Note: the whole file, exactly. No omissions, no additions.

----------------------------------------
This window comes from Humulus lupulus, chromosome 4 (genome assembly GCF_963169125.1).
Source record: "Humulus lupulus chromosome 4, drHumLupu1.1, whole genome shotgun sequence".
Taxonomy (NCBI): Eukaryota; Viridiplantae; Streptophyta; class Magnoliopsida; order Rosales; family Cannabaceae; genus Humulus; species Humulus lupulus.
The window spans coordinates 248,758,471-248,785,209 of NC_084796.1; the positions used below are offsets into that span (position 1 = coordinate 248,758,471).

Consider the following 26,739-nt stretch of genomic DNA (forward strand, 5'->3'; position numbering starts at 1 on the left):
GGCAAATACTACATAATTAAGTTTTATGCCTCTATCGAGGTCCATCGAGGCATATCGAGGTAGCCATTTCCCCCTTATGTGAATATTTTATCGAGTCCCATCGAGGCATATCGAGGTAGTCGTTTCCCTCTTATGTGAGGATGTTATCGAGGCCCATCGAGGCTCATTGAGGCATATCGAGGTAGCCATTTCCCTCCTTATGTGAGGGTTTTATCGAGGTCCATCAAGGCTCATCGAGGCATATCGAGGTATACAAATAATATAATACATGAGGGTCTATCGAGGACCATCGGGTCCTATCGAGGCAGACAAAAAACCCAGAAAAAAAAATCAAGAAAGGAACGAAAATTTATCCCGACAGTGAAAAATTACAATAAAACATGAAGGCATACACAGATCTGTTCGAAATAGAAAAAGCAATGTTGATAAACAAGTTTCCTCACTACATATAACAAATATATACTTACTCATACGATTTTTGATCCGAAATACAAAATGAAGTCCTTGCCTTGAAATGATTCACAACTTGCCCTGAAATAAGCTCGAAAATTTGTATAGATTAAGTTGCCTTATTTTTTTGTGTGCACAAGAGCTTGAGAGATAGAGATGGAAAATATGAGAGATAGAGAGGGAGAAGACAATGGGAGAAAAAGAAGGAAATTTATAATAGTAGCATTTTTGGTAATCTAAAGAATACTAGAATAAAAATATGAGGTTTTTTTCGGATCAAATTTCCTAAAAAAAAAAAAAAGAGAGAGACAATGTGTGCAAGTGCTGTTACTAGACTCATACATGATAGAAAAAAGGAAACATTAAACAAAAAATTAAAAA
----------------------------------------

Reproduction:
This window comes from Humulus lupulus, chromosome 4 (genome assembly GCF_963169125.1).
Source record: "Humulus lupulus chromosome 4, drHumLupu1.1, whole genome shotgun sequence".
Taxonomy (NCBI): Eukaryota; Viridiplantae; Streptophyta; class Magnoliopsida; order Rosales; family Cannabaceae; genus Humulus; species Humulus lupulus.
The window spans coordinates 248,758,471-248,785,209 of NC_084796.1; the positions used below are offsets into that span (position 1 = coordinate 248,758,471).

Consider the following 26,739-nt stretch of genomic DNA (forward strand, 5'->3'; position numbering starts at 1 on the left):
GGCAAATACTACATAATTAAGTTTTATGCCTCTATCGAGGTCCATCGAGGCATATCGAGGTAGCCATTTCCCCCTTATGTGAATATTTTATCGAGTCCCATCGAGGCATATCGAGGTAGTCGTTTCCCTCTTATGTGAGGATGTTATCGAGGCCCATCGAGGCTCATTGAGGCATATCGAGGTAGCCATTTCCCTCCTTATGTGAGGGTTTTATCGAGGTCCATCAAGGCTCATCGAGGCATATCGAGGTATACAAATAATATAATACATGAGGGTCTATCGAGGACCATCGGGTCCTATCGAGGCAGACAAAAAACCCAGAAAAAAAAATCAAGAAAGGAACGAAAATTTATCCCGACAGTGAAAAATTACAATAAAACATGAAGGCATACACAGATCTGTTCGAAATAGAAAAAGCAATGTTGATAAACAAGTTTCCTCACTACATATAACAAATATATACTTACTCATACGATTTTTGATCCGAAATACAAAATGAAGTCCTTGCCTTGAAATGATTCACAACTTGCCCTGAAATAAGCTCGAAAATTTGTATAGATTAAGTTGCCTTATTTTTTTGTGTGCACAAGAGCTTGAGAGATAGAGATGGAAAATATGAGAGATAGAGAGGGAGAAGACAATGGGAGAAAAAGAAGGAAATTTATAATAGTAGCATTTTTGGTAATCTAAAGAATACTAGAATAAAAATATGAGGTTTTTTTCGGATCAAATTTCCTAAAAAAAAAAAAAAGAGAGAGACAATGTGTGCAAGTGCTGTTACTAGACTCATACATGATAGAAAAAAGGAAACATTAAACAAAAAATTAAAAA